2014 Singapore Property Market Trends

Singapore’s government – renowned for its efficiency – has been facing the pressure of demand for property largely surpassing supply. Currently, there is a large number of homes waiting to be finished, but in the interim prices will continue to increase.

January 2013 brought in new regulations for Permanent Residents: after expiry of their current lease, Permanent Residents are not allowed to rent out their units. This implies that many of them will want to sell out their HDB flats by January 2014 or January 2015, as Permanent Residents who find themselves away from Singapore have no financial benefit from keeping their HDBs, seeing as they are not allowed to rent them out.

Another regulation to make buying property more difficult is the imposition of the MSR (Mortgage Servicing Ratio) of 30 % or less for ECs (Executive Condominiums). Together with the income ceiling (SGD 12,000), this will make buying either an HDB or an EC hard, since the MSR conditions will be failed by many. Because of this, private residential homes are preferred instead of HDB flats or Executive Condominiums.

This means that despite lower incomes, an increasing number of Singaporeans are buying private residential homes. While the imposed measures have succeeded in directing buyers towards private residential housing, the average income has declined. These two situations create a decrease in quality of lifestyle, which enables developers to build ever smaller private residential dwellings.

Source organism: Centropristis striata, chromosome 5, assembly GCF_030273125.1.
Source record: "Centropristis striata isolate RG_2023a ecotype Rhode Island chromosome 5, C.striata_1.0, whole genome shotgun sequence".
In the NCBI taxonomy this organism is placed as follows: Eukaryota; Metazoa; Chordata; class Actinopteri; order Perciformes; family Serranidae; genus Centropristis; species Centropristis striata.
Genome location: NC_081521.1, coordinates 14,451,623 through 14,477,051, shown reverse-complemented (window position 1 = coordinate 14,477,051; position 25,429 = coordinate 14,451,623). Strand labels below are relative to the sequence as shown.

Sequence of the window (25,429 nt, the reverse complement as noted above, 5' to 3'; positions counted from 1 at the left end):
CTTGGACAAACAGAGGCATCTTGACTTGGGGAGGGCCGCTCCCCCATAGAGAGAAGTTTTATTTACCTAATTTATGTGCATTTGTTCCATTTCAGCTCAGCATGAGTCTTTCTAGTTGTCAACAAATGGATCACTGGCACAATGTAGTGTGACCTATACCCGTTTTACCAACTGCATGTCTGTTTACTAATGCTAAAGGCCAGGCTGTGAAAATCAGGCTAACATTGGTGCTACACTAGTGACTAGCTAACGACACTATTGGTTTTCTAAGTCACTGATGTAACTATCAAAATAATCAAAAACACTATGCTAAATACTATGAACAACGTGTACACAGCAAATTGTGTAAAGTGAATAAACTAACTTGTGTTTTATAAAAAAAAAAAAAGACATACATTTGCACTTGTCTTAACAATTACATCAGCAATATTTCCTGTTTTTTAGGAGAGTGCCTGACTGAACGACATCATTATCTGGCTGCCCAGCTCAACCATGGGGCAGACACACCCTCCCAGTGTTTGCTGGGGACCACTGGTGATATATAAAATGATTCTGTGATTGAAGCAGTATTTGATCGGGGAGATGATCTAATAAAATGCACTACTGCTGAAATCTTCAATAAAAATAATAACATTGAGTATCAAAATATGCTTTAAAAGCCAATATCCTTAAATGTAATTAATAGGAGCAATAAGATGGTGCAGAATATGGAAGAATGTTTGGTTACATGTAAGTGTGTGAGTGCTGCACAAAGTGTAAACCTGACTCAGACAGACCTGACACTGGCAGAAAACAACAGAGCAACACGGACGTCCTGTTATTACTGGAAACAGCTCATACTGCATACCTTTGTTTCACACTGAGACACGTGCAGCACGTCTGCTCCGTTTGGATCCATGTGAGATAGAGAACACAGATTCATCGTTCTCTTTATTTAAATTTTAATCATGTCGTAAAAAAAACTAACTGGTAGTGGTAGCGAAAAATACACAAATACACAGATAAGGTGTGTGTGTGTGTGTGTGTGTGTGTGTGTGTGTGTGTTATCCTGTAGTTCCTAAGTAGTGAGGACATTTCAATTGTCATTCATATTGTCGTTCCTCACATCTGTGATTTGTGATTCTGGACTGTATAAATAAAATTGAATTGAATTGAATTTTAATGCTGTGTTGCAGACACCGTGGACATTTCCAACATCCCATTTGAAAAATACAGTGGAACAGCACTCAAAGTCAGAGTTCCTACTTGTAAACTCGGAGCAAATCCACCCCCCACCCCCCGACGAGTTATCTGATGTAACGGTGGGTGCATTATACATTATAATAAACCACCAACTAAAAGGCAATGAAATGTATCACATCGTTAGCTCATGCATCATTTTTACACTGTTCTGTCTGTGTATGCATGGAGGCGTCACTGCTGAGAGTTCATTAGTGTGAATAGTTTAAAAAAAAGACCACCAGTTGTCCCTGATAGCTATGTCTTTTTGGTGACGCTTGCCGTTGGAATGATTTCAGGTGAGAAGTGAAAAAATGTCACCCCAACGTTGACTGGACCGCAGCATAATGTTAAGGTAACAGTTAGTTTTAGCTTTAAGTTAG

Currently, because of their financing costs, developers are under the pressure of launching uncompleted units for sale – especially those who are highly leveraged, as they need urgent sales. In contrast, there are developers who will not be impulsive and balance the prices that will be inevitably changed by the weaker developers’ stock.

Because of the numerous measures imposed by the government, the Core Central Region (CCR) has gained increasing popularity, with more and more buyers considering it for their dwelling. The advantage of CCR housing is the relatively low PSF (per square foot), although PSF cannot realistically reflect affordability, as prices for CCR housing may still be beyond the reach of many, as they could range between SGD 3m and SGD 10m.

As all these situations were created after the cooling measures imposed by the Ministry of National Development, the Urban Redevelopment Authority and the Monetary Authority of Singapore, speculations that the measures will be relaxed in the near future have arisen. Despite these speculations, however, the government has announced that they will not be relaxing the imposed regulations, as it is still to early.

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